Toxicity modelling could replace 'trial and error' animal testing
The QSAR and modeling group at Liverpool St John Moore’s University created the chemistry-based system to anticipate how damaging a substance could be to particular areas of the body, using data taken from human participants.
The team is using its respiratory research and skin sensitivity research, first published in the Journal of Chemistry and Toxicology in 2009, in an attempt to move beyond traditional testing to a more complete understanding of the underlying systems involved in toxicity. The project won the Lush Science prize in November 2013 for this alternative to cosmetics testing on animals.
Researcher Dr Steve Enoch commented to CosmeticsDesign-Europe.com: “The aim is to move the ‘blind’, animal intensive testing paradigm towards one in which a greater understanding of the underling mechanism, in terms of the chemistry and the biology, is used to perform chemical risk assessment without the use of animals.”
The project draws on data collected on individuals exposed to chemicals in the workplace, and has the advantage of producing very accurate results because it uses data from human participants rather than experiments using a different species.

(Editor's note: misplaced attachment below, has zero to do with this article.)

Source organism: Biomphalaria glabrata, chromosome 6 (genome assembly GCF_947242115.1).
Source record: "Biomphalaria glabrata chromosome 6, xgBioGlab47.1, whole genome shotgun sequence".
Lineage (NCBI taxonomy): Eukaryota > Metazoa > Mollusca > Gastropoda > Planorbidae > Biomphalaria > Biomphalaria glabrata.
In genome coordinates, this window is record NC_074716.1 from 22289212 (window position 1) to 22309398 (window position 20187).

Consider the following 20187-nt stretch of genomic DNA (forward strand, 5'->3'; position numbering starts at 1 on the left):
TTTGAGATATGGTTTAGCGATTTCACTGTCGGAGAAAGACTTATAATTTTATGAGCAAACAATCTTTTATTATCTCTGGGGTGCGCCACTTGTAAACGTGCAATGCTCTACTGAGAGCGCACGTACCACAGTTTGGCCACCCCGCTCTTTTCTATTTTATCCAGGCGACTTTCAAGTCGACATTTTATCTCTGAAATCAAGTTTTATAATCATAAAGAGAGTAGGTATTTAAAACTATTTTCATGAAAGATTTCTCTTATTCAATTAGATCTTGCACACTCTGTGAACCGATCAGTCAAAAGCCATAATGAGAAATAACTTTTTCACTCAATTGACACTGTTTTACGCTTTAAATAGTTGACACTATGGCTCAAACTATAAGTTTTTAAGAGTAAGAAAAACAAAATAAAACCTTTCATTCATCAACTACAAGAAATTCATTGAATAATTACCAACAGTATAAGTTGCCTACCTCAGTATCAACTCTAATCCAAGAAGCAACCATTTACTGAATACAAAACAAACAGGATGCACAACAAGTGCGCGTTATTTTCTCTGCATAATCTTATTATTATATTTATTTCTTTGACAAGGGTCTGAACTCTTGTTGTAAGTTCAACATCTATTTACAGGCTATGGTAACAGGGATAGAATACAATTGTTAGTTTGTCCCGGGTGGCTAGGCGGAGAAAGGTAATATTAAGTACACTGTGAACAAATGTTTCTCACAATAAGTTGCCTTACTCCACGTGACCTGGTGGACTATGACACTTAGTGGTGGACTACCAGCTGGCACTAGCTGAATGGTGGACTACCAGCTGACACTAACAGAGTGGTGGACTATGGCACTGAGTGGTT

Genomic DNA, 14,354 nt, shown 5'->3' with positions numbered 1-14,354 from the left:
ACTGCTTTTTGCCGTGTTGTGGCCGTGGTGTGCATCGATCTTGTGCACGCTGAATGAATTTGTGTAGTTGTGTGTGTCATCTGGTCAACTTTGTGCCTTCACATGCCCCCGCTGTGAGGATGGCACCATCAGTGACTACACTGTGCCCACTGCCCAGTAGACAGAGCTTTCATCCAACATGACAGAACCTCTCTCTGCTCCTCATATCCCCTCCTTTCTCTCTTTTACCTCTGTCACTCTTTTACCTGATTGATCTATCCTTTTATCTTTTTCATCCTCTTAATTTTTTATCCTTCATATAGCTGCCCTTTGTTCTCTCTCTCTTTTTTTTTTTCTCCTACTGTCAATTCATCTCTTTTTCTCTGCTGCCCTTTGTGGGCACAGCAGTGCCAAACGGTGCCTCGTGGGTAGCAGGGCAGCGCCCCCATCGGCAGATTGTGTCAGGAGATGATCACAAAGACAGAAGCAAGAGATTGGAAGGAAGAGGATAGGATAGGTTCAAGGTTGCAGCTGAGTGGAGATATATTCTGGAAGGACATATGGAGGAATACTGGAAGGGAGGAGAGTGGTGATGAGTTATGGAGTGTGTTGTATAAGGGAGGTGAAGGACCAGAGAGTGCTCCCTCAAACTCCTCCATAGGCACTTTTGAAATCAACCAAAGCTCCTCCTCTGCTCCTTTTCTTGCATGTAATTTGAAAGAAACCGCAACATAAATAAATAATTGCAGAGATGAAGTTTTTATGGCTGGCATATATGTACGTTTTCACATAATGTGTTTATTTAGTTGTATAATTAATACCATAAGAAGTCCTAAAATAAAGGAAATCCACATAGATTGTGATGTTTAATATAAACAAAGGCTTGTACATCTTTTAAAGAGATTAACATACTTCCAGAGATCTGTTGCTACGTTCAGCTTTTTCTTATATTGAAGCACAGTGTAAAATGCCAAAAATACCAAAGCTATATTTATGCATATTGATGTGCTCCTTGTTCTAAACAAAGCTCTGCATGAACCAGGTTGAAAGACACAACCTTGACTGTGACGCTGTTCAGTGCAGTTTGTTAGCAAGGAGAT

Dr Enoch hopes that the modeling will also allow scientists to develop categories for aspects like skin sensitization, which should make it easier to anticipate the toxicity effects of particular chemicals.
The researcher explained: “We have been involved in the development of this piece of software contributing to its success by developing in silico profilers, allowing mechanistic categories to be developed for skin sensitization, mutagenicity and carcinogenicity.”
“Our research group works closely with a wide range of academic, industrial, regulators and NGOs to further the use of alternative methods for the non-animal risk assessment of chemicals.”
QSAR research team
The QSAR research team has a 40-year history and consists of three permanent members: Professor Mark Cronin, Dr Judy Madden and Dr Steve Enoch. The program receives funding from multiple sources including the European Chemicals Agency, the Cosmos and SEURAT-1 projects and the Organization of Economic Co-operation and Development.
The research group recently received the Lush award for developing alternative cosmetics testing which does not require the use of animal subjects, along with researchers at Cardiff University who have also recently develop working models for cosmetics toxicity on the lung.
Dr Enoch said: “This category formation approach is the basis of the OECD QSAR Toolbox funded by the European Chemicals Agency (ECHA) that has been developed in response to recent European legislation.”